• http://www.contextsolutions.net JimContext

    I think that this type of framing is something that’s going to become an increasingly common (and annoying) part of the web landscape as the web 2.0 model brings more and more visitors in and around and through various different sites on their way to actual content. It’s already common to see javascript-driven popups and slideups (SEL itself has one for non-pro members). The framing is just a more intrusive incarnation of a modal popup or a slide up , and the fact that it does increase traffic metrics is why it’s not likely to go away. I just hope we’re not in for an Idiocracy-style browser window soon: http://swiftpic.net/30349e659434b897.jpg

  • http://tomuse.com VizionQuest

    Danny,
    Correct me if I’m wrong here but this doesn’t change anything.

    1. It’s still a frame based toolbar.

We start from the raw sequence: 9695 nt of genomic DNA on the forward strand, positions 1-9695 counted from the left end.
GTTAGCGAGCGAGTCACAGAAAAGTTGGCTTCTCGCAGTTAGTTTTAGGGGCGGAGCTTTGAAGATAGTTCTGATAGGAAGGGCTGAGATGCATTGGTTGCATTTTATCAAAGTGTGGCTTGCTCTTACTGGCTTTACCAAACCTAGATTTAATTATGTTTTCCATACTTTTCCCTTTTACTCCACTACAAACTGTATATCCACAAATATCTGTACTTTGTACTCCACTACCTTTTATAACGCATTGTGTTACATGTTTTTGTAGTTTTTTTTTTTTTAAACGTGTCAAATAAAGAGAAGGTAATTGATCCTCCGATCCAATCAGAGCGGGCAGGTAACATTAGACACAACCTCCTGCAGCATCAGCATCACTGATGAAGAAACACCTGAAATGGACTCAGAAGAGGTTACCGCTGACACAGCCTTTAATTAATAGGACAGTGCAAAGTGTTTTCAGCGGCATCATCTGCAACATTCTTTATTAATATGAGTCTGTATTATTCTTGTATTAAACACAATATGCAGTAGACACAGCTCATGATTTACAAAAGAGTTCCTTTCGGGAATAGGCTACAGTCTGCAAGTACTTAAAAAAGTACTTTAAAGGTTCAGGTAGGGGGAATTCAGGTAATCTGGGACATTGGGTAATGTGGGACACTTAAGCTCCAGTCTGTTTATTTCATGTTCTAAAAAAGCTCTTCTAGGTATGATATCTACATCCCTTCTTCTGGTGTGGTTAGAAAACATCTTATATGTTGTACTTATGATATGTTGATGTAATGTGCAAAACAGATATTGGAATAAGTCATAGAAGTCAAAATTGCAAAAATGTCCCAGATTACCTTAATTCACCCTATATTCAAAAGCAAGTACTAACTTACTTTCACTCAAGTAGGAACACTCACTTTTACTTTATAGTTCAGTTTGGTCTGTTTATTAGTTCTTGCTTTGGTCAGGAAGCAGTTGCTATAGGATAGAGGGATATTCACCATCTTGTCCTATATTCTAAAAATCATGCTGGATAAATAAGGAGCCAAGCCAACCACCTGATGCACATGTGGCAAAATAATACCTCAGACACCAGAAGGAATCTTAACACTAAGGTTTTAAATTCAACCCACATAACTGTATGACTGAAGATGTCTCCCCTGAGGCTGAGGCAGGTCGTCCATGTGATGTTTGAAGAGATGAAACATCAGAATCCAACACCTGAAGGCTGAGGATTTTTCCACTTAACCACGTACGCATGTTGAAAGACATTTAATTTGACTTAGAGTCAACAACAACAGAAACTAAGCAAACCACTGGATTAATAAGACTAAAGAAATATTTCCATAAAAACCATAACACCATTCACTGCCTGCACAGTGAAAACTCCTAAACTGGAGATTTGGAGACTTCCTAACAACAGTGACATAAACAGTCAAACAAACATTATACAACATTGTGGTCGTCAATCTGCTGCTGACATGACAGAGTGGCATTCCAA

2. It essentially steals content, traffic, and potential income from publishers.

    3. It’s unethical and illegal (if you have enough dough to prosecute)

    4. It creates incentive for others to follow, creating their own frame based toolbar and leads to cluttering the Web

    To me, it falls on the hands of the publishers to unite to stop this because if you’re not breaking these framebars, ultimately you’re part of the problem in that you’re allowing this kind of behavior to continue.
    http://tomuse.com/break-digg-diggbar-publishers-responsible-spambar

    I’m glad to see Search Engine Land has joined the fight with others like NY Times, O’Reilly Media, and Engadget. Cheers to you!